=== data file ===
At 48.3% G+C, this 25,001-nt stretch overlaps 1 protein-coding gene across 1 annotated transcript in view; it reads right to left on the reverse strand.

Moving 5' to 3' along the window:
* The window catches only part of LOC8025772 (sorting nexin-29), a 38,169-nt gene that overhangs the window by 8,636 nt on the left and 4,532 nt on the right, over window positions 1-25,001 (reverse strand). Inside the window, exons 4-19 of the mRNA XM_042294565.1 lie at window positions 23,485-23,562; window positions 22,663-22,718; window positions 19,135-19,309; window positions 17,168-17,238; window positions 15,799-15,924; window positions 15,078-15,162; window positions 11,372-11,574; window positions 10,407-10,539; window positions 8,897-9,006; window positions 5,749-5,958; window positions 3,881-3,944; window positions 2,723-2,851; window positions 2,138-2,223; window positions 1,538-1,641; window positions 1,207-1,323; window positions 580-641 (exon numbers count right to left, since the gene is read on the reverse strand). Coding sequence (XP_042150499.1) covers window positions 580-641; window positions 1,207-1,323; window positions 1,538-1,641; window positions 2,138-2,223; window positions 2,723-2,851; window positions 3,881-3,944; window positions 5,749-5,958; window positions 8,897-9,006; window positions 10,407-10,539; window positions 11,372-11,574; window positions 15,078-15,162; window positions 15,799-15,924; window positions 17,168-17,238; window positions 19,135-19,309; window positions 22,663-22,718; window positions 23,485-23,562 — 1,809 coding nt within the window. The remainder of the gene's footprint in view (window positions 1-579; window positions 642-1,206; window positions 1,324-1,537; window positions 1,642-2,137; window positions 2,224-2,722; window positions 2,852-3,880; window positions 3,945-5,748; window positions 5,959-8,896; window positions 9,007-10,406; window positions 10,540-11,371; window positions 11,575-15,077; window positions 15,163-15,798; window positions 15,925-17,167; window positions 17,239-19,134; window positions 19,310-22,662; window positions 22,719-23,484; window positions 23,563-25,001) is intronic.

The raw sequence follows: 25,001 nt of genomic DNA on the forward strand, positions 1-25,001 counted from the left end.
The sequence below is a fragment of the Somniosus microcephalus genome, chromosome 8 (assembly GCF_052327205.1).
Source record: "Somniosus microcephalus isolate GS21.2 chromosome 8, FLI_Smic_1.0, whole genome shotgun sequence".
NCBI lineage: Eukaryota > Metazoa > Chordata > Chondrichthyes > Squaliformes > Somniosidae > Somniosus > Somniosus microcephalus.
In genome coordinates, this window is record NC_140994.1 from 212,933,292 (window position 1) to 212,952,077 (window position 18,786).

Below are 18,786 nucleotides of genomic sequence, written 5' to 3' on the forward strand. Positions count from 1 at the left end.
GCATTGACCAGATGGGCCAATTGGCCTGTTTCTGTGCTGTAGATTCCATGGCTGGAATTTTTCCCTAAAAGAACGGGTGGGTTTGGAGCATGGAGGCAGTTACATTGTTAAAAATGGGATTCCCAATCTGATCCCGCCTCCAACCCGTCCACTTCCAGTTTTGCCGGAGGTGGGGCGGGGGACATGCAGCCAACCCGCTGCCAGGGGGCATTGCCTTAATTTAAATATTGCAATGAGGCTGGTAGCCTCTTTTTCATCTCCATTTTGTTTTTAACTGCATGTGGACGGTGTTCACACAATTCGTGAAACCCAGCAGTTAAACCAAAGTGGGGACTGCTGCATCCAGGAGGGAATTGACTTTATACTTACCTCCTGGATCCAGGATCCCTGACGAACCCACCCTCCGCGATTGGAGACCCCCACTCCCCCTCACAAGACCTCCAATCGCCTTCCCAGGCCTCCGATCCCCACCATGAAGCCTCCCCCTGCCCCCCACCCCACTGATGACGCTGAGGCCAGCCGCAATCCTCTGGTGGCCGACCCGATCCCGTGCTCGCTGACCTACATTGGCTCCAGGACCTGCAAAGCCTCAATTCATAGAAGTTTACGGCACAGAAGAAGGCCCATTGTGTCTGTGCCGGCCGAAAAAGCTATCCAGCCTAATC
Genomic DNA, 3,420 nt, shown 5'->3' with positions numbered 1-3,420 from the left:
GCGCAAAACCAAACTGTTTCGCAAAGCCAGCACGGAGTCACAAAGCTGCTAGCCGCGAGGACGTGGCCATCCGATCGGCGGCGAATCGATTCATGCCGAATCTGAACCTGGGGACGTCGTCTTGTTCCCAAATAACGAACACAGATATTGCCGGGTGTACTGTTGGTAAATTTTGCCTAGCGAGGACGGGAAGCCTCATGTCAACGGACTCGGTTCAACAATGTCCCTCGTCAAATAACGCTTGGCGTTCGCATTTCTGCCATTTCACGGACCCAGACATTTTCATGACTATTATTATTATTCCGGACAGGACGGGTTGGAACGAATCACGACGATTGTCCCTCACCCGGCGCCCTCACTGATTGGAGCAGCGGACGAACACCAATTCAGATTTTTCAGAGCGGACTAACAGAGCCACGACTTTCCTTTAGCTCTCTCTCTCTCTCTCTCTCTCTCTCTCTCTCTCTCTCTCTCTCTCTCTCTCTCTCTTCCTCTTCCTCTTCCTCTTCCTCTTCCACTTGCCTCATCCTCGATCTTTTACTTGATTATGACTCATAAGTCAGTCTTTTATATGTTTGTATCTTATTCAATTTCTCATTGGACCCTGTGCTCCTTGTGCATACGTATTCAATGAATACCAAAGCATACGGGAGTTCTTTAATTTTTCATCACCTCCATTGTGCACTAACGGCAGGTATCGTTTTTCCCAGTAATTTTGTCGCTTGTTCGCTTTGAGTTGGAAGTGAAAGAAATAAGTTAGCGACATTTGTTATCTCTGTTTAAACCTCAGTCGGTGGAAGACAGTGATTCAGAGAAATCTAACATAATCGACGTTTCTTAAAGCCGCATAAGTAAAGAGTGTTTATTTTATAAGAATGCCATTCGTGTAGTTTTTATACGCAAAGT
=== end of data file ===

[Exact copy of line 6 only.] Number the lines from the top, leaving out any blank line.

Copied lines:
Source record: "Somniosus microcephalus isolate GS21.2 chromosome 8, FLI_Smic_1.0, whole genome shotgun sequence".